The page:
The main challenge is that as things stand today, there is no single technology that can cope with all the characteristics of big data – volume, velocity and variety – all at once
The guest post was written by Tzachi Lunet-Levi – Director at Amdocs
If you ask people what big data is, the boilerplate answer is usually “the 3 V’s” – volume, velocity and variety. They will then start discussing how big the data needs to be in order to be defined as “big data”.
And when you start looking at the actual technologies, it really starts to become complicated. The main challenge is that as things stand today, there is no single technology that can cope with all the characteristics of big data – volume, velocity and variety – all at once.
If I had to cluster big data technologies into large groups, I’d place them in the following approximate buckets:
- Hadoop & Map Reduce – framework for data-intensive distributed applications running on commodity hardware
- NoSQL – new breed of databases that don’t provide the same consistency models as traditional relational databases
- In-memory Databases – databases relying mainly on main memory for their data store
- Columnar Data Store – data stores arranged in columns instead of rows, enabling faster access for analytic applications
- Stream Processing – real-time computation systems used to filter and analyze huge amounts of data and events super-fast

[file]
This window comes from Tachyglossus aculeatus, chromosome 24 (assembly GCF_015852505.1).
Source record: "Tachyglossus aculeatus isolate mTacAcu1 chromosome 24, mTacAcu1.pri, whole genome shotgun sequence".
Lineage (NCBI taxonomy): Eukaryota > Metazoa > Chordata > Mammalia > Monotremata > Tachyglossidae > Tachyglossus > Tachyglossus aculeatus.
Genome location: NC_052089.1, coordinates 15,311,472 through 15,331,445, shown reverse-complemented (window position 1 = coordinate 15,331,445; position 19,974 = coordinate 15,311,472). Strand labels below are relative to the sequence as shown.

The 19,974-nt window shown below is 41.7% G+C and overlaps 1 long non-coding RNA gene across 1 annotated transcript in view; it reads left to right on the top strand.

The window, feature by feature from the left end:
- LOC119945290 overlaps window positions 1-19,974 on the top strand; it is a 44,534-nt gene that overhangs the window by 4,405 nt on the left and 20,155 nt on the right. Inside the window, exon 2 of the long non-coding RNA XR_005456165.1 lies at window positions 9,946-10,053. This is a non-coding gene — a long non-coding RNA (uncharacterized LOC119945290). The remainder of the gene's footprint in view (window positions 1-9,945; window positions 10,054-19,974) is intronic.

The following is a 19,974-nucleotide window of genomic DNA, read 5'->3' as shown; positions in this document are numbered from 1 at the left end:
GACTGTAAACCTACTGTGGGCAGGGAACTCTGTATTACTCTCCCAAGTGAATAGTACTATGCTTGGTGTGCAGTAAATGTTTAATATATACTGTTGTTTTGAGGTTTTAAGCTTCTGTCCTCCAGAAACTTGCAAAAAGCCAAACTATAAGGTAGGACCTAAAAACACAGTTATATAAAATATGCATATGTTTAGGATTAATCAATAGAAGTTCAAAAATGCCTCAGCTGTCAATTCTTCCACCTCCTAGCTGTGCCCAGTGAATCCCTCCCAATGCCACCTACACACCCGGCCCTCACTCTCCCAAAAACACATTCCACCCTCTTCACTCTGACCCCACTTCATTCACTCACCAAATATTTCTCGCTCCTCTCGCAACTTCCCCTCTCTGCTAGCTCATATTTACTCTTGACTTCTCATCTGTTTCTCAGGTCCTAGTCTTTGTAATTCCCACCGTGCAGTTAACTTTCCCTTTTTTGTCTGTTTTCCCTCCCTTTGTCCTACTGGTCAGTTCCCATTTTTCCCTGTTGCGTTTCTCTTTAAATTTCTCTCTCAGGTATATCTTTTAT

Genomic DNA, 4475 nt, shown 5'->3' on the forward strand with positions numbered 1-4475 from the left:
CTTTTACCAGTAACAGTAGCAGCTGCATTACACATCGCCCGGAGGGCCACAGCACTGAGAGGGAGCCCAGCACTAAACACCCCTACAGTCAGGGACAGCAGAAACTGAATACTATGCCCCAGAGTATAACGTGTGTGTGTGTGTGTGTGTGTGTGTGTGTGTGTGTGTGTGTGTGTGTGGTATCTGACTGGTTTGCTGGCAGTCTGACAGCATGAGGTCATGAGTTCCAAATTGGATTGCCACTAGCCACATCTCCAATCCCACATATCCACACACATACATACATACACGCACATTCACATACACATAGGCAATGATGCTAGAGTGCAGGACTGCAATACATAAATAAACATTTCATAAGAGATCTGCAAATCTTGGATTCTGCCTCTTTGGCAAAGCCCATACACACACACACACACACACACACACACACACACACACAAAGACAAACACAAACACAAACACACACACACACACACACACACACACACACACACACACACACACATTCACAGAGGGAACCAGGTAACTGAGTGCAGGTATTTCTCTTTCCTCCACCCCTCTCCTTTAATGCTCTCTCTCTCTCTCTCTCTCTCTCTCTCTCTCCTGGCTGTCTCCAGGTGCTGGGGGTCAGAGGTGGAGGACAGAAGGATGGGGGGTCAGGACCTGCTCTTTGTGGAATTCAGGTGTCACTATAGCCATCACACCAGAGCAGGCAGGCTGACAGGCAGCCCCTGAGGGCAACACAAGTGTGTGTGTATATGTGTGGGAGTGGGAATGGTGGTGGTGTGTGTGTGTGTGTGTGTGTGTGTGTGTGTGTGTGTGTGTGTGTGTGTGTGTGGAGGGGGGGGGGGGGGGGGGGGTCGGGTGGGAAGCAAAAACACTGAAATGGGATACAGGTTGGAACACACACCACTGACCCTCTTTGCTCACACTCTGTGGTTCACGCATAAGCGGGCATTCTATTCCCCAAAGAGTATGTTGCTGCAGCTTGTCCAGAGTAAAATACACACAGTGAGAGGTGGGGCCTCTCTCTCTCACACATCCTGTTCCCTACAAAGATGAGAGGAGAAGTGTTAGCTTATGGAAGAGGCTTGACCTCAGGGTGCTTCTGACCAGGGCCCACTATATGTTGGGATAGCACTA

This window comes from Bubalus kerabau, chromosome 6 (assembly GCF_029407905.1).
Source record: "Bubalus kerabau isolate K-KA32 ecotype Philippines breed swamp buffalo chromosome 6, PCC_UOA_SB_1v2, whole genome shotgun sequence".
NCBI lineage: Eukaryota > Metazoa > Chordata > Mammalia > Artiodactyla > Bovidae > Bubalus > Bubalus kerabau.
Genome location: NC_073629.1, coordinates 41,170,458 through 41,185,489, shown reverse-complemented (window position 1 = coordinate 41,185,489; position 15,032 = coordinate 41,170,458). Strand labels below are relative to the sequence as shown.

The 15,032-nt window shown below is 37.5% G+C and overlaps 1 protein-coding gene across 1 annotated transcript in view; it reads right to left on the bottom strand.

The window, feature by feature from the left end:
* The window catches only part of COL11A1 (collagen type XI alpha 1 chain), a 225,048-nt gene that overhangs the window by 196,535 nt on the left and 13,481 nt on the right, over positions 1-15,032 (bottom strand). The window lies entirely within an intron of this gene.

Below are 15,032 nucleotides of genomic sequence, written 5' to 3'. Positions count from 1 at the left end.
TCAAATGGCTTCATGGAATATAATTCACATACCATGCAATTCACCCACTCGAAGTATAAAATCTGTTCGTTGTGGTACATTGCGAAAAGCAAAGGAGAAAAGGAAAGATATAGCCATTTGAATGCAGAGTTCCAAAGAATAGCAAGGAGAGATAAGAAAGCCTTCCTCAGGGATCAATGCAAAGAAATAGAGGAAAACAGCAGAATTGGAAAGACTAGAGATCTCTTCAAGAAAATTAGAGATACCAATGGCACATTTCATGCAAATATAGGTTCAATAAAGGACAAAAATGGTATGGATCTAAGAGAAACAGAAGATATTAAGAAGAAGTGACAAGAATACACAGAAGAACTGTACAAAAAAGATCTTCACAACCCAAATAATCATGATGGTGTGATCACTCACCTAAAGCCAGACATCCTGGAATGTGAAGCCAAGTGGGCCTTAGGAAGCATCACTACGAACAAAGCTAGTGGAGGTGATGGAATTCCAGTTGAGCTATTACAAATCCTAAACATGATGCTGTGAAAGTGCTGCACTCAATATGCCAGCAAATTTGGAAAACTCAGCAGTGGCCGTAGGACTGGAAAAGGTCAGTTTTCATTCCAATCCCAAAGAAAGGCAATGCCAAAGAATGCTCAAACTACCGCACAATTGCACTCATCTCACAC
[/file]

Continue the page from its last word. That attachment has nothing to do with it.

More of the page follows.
There’s more information here about these technologies, but at the end of the day, if we need to map them to the 3 V’s, we will get the following table:
These technologies are in constant flux, and some of them are actually a bucket of multiple different solutions – so there’s no need to nit-pick as to the table’s accuracy. It’s here just to give some indication of where each technology fits best.
What is interesting to see is how the Hadoop ecosystem is transitioning from solving the problem of volume to tackling velocity with Hadoop itself. Each Hadoop distribution vendor has its own homegrown approach to speeding up Hadoop. One such initiative is Hortonwork’s publicized attempt at increasing performance of Hadoop SQL querying by a factor of one hundred.
If there are two things to remember about big data, they are:
- Big Data is a moving target – The market of data processing is changing around us. Try to stay up to date with the trends and changes.
- There’s no silver bullet – As with anything else, there’s no “one-size-fits-all” solution. In fact, most enterprises end up using multiple big data technologies to solve their problems.
If you are looking for a solution to a big data problem, start by defining which of the big data V’s are causing you a headache and move on from there to select the set of technologies to use. If I had to guess, I’d say you’ll end up using more than one.
Picture credit: Big Data/ Shutterstock